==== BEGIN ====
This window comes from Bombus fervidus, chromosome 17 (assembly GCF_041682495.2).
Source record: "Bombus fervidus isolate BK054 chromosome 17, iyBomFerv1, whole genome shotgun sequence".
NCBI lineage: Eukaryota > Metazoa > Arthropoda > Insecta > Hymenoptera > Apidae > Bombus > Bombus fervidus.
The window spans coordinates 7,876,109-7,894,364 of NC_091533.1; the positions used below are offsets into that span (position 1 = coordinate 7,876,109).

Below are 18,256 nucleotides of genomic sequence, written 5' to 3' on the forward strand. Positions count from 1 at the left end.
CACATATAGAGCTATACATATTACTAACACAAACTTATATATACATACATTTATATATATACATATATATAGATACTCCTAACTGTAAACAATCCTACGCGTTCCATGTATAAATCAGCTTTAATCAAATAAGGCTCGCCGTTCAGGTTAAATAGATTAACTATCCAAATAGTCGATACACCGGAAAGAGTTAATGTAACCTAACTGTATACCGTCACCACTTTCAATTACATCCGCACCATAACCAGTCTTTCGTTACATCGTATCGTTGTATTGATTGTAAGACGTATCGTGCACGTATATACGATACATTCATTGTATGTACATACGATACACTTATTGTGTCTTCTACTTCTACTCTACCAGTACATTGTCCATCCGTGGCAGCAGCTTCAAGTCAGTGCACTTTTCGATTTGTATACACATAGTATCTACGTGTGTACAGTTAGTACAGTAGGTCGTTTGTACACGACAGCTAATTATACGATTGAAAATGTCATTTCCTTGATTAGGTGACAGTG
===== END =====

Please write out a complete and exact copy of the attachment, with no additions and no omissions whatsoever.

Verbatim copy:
This window comes from Bombus fervidus, chromosome 17 (assembly GCF_041682495.2).
Source record: "Bombus fervidus isolate BK054 chromosome 17, iyBomFerv1, whole genome shotgun sequence".
NCBI lineage: Eukaryota > Metazoa > Arthropoda > Insecta > Hymenoptera > Apidae > Bombus > Bombus fervidus.
The window spans coordinates 7,876,109-7,894,364 of NC_091533.1; the positions used below are offsets into that span (position 1 = coordinate 7,876,109).

Below are 18,256 nucleotides of genomic sequence, written 5' to 3' on the forward strand. Positions count from 1 at the left end.
CACATATAGAGCTATACATATTACTAACACAAACTTATATATACATACATTTATATATATACATATATATAGATACTCCTAACTGTAAACAATCCTACGCGTTCCATGTATAAATCAGCTTTAATCAAATAAGGCTCGCCGTTCAGGTTAAATAGATTAACTATCCAAATAGTCGATACACCGGAAAGAGTTAATGTAACCTAACTGTATACCGTCACCACTTTCAATTACATCCGCACCATAACCAGTCTTTCGTTACATCGTATCGTTGTATTGATTGTAAGACGTATCGTGCACGTATATACGATACATTCATTGTATGTACATACGATACACTTATTGTGTCTTCTACTTCTACTCTACCAGTACATTGTCCATCCGTGGCAGCAGCTTCAAGTCAGTGCACTTTTCGATTTGTATACACATAGTATCTACGTGTGTACAGTTAGTACAGTAGGTCGTTTGTACACGACAGCTAATTATACGATTGAAAATGTCATTTCCTTGATTAGGTGACAGTG